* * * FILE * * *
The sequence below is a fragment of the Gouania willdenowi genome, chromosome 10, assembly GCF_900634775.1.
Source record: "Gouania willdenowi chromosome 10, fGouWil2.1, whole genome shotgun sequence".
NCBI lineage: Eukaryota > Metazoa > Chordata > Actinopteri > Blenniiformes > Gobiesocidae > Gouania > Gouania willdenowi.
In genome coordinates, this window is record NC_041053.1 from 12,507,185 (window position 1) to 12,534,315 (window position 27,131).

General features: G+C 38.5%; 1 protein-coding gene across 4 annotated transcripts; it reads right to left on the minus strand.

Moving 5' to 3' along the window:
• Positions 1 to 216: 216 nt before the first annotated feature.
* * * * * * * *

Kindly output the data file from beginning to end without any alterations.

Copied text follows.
The sequence below is a fragment of the Gouania willdenowi genome, chromosome 10, assembly GCF_900634775.1.
Source record: "Gouania willdenowi chromosome 10, fGouWil2.1, whole genome shotgun sequence".
NCBI lineage: Eukaryota > Metazoa > Chordata > Actinopteri > Blenniiformes > Gobiesocidae > Gouania > Gouania willdenowi.
In genome coordinates, this window is record NC_041053.1 from 12,507,185 (window position 1) to 12,534,315 (window position 27,131).

General features: G+C 38.5%; 1 protein-coding gene across 4 annotated transcripts; it reads right to left on the minus strand.

Moving 5' to 3' along the window:
• Positions 1 to 216: 216 nt before the first annotated feature.